The typical form of this common species has a distinct black mark on the forewing that is unique among spring-flying moths, but in northern parts, this mark may be the same as the ground colour, or paler.

This moth spends the winter as a pupa in an underground cocoon, with the adult fully formed inside. The caterpillars can be found between April and July, feeding mainly at night on the buds and then the leaves of their foodplant.

Adults fly late in the night, even in cold conditions and can be seen feeding at sallow blossom, also regularly attracted to light and sugar.

The male of this common species has a brownish forewing that is quite variable but can be distinguished by a row of black dots along the edge of both fore- and hindwing. The similar looking Mottled Umber lacks these markings and are less conspicuous in the Scarce Umber.

Caterpillars can be found between April and mid-June. Overwinters as a pupa underground

Males come to light and sometimes in large numbers while the female can be found by day resting on tree-trunks.

This common species is easily recognised by their round-tipped forewing, with large, rounded, pale-outlined oval and kidney mark and uniformly grey hindwing. Markings are extremely variable but always a shade of brown or grey.

The caterpillars can be found from April to June, living at first in the developing buds before going on to feed on the leaves, fully grown larvae can be found resting on the underside of the leaf. 

The adult moth often comes to light and to sugar in large numbers but adults will also feed on sallow catkins and the flowers of Blackthorn.

A common resident but rarer further north and into Scotland. Forewing is uniformly white with black dots. Very similar in appearance to closely related Ermines and care must be taken with identification.

Flight Season

Flies at night from late June to early September in a single generation.

A common resident. Forewing is two-toned grey and white, or uniformly grey, with black dots. Very similar in appearance to closely related Ermines and care must be taken with identification.

Can be seen in large numbers both as a caterpillar and adult moth, often coming to light. Also seen in the daytime at rest on the foodplant.

Flight Season

Flies at night from June to August in a single generation.

A common resident from the south midlands northwards but widely considered an immigrant in the south. Forewing is white with black dots which are considerably more numerous than in related species.

Can be seen in large numbers both as a caterpillar and adult moth, often coming to light.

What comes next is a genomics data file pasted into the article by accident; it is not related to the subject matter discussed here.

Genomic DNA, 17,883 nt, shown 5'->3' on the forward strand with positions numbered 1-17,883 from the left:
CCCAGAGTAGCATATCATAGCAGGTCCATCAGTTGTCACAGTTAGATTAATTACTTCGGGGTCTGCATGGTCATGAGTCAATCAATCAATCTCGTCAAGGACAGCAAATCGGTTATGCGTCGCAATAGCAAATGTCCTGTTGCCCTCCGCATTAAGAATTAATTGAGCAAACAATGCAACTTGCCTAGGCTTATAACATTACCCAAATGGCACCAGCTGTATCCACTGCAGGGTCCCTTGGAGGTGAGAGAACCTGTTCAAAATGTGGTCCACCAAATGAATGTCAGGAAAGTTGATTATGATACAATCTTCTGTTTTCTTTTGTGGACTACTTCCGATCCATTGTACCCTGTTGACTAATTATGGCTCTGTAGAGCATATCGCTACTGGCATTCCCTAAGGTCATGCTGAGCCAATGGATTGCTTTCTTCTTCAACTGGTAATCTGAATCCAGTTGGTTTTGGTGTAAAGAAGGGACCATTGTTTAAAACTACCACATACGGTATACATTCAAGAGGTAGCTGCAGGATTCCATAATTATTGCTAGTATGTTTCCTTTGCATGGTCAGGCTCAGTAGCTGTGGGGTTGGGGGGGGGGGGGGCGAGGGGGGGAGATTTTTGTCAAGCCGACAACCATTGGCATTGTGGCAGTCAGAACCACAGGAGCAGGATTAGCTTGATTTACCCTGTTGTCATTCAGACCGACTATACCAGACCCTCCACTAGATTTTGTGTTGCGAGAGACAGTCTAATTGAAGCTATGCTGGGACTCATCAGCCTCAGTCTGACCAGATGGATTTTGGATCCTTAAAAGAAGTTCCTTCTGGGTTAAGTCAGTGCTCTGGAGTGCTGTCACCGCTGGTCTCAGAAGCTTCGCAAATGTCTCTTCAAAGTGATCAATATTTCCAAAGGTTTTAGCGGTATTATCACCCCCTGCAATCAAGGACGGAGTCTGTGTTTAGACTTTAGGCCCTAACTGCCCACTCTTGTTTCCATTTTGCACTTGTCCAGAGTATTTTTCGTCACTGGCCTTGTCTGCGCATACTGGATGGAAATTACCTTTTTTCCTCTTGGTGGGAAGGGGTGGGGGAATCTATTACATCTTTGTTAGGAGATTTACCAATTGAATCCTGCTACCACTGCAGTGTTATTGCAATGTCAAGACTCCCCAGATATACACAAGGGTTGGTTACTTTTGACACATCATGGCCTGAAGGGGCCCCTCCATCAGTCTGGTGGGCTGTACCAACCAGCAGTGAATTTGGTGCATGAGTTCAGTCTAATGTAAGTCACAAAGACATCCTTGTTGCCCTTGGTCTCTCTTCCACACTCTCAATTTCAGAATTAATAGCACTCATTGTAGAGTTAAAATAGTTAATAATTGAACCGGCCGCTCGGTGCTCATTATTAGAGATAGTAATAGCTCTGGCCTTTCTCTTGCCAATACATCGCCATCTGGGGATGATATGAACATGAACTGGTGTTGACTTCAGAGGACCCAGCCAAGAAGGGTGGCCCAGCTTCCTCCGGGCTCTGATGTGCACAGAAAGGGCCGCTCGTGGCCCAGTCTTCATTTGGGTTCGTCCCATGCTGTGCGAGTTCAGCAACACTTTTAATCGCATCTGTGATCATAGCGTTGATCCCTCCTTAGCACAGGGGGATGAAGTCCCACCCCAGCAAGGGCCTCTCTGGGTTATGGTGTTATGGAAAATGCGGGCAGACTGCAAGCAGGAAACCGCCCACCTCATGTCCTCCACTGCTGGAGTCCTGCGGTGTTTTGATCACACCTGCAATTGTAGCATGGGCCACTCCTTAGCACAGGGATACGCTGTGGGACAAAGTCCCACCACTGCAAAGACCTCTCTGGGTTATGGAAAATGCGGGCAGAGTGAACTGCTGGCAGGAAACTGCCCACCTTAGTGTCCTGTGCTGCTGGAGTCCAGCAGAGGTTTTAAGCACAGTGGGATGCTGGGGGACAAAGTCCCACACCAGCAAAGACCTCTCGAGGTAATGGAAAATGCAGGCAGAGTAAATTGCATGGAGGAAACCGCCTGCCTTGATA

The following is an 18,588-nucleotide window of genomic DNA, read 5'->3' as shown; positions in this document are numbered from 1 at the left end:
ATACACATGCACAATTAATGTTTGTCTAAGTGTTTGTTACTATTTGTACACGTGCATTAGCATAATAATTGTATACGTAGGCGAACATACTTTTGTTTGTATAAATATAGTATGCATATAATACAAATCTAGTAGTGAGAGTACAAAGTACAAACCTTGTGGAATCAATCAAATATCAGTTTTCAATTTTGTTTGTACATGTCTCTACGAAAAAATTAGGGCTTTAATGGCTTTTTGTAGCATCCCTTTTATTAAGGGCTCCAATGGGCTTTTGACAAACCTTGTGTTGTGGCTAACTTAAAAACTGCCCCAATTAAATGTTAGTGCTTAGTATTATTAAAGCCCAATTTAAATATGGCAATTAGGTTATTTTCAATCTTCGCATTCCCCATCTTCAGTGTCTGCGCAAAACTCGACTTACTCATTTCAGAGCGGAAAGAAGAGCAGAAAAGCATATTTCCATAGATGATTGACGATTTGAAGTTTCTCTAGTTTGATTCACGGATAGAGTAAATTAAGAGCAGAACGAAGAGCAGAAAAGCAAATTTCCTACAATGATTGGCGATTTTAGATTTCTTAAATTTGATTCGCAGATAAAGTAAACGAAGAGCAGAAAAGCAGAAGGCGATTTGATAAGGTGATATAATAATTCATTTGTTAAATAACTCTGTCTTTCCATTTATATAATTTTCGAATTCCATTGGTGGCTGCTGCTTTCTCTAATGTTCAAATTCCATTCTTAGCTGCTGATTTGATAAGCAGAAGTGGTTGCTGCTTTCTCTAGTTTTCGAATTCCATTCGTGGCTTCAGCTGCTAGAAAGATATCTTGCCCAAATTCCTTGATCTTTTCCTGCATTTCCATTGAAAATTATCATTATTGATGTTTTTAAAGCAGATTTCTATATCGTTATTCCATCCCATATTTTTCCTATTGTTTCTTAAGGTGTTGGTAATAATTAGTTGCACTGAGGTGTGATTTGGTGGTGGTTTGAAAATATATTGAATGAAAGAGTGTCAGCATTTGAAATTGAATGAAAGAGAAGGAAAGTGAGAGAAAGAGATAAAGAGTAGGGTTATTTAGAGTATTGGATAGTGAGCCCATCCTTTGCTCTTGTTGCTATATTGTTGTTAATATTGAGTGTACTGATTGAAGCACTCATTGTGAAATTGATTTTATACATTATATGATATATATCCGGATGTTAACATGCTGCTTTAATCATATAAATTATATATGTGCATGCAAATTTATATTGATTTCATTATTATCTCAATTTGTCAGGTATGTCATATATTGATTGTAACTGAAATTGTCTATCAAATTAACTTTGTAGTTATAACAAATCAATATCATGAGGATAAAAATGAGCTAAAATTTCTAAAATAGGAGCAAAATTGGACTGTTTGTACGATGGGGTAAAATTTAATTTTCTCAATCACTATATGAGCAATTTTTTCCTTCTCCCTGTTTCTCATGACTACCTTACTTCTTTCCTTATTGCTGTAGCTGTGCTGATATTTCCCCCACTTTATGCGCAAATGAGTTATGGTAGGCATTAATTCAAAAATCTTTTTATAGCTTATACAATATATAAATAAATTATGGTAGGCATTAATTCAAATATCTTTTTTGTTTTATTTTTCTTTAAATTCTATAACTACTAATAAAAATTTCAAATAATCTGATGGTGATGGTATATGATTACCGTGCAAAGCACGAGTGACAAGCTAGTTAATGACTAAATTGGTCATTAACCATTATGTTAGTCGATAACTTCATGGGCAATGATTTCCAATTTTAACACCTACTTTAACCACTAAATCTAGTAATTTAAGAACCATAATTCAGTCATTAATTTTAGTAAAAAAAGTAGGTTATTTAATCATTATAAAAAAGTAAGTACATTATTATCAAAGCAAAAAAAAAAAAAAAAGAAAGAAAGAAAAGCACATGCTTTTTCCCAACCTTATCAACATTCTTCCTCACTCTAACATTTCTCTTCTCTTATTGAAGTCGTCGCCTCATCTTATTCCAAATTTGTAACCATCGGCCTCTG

Flight Season

Flies at night from June to September in a single brood.

Often found inside houses and being continuously brooded can be seen at any time of the year. Accidentally introduced across the world with dried stored goods.

Flight Season

Flies throughout the year in multiple broods.

Size and Family

  • Family – Oecophoridae
  • Small Sized
  • Wingspan Range – 15-21mm

Conservation Status

  • UK BAP: Not listed
  • Common Resident

Caterpillar Food Plants

The caterpillars feed on dried plant and animal debris.

Often found inside houses, this Asian species was introduced into Europe and beyond during the 1840's but can now be seen throughout the British Isles.

Adults vary greatly in size.

Flight Season

Flies throughout the year in multiple broods but most often encountered during the summer months. Outdoors the species cannot survive hard frosts.

Size and Family

If there are pine trees nearby, you have a chance of seeing this beautiful, orange-red moth which flies from late February until the beginning of summer. Thanks to its colours and patterns, the moth blends in perfectly as it rests among the buds of the pine trees.

Contrary to the general decline of UK moths, the Pine Beauty has done well over recent decades, increasing in numbers as a result of pine trees being planted for timber production and as ornamental plants in gardens.

Adults feed in spring at sallow blossom and are attracted to light.

This distinctive micro-moth lives in oak trees and is regularly seen in gardens as well as in woodland.

Typically a lovely blue-green colour, the detail of the moth’s appearance is very variable – some individuals have strongly defined black markings on the wings while others are almost plain, and the wings sometimes have a rough texture caused by tiny tufts of scales.

Despite its diminutive size, this moth hibernates as an adult and emerges from late winter onwards, when it can be attracted to moth-traps and outside lights.

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